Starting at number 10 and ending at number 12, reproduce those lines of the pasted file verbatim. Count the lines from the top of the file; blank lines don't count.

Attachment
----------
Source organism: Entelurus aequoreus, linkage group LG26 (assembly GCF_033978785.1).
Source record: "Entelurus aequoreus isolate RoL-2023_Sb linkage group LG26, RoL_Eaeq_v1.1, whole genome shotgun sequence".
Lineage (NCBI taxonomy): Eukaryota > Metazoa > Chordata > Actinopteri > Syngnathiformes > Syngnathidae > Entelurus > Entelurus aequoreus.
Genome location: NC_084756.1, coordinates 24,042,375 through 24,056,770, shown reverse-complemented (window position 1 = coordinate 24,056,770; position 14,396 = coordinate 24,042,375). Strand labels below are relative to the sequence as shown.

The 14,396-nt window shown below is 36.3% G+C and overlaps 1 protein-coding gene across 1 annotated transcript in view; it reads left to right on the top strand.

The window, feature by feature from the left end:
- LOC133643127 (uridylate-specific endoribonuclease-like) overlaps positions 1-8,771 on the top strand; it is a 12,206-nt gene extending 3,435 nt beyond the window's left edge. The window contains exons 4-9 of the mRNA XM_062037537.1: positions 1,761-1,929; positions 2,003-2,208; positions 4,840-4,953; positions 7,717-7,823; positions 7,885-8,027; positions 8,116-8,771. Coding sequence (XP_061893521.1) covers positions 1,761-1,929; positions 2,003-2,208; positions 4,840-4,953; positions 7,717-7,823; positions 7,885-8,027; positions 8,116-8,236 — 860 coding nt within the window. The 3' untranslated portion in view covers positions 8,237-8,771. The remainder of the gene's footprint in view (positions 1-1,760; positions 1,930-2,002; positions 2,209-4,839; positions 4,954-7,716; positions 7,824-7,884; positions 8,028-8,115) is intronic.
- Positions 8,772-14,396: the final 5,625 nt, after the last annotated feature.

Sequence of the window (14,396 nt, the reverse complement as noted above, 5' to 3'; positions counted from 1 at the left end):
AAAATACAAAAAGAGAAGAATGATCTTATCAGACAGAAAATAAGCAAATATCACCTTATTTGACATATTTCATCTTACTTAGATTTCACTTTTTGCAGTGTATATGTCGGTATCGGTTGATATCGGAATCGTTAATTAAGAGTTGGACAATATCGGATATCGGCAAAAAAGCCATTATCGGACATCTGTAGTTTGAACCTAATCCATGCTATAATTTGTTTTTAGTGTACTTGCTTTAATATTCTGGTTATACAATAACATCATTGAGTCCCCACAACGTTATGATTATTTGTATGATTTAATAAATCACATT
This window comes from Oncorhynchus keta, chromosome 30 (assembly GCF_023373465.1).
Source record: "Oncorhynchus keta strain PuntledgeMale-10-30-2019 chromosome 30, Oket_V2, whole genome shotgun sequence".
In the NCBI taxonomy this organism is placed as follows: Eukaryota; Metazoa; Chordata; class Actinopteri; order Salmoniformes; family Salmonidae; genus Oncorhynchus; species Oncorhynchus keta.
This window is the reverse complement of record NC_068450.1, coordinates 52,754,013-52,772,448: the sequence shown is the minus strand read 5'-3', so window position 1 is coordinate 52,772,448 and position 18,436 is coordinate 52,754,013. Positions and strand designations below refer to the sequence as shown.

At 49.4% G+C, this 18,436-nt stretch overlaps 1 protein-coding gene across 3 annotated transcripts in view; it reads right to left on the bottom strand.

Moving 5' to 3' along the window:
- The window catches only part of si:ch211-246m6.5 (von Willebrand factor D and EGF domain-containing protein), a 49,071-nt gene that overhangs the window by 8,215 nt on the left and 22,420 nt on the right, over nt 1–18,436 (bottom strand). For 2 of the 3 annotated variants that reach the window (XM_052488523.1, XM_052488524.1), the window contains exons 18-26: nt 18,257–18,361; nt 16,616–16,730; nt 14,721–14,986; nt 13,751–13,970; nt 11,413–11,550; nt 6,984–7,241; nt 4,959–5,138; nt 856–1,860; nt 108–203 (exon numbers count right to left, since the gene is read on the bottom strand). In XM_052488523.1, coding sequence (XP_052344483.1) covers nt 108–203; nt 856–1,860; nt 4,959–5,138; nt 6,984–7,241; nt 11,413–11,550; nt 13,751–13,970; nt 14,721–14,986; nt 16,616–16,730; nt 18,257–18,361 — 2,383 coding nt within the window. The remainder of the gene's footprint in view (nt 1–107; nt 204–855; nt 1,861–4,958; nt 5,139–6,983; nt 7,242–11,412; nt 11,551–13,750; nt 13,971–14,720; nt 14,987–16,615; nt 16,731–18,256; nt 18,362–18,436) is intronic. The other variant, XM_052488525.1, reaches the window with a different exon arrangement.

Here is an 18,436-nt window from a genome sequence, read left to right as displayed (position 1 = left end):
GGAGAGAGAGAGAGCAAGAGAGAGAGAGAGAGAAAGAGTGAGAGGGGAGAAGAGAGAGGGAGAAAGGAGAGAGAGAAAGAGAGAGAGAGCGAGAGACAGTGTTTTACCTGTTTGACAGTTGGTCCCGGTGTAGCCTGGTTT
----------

AAAATACAAAAAGAGAAGAATGATCTTATCAGACAGAAAATAAGCAAATATCACCTTATTTGACATATTTCATCTTACTTAGATTTCACTTTTTGCAGTGTATATGTCGGTATCGGTTGATATCGGAATCGTTAATTAAGAGTTGGACAATATCGGATATCGGCAAAAAAGCCATTATCGGACATCTGTAGTTTGAACCTAATCCATGCTATAATTTGTTTTTAGTGTACTTGCTTTAATATTCTGGTTATACAATAACATCATTGAGTCCCCACAACGTTATGATTATTTGTATGATTTAATAAATCACATT
This window comes from Oncorhynchus keta, chromosome 30 (assembly GCF_023373465.1).
Source record: "Oncorhynchus keta strain PuntledgeMale-10-30-2019 chromosome 30, Oket_V2, whole genome shotgun sequence".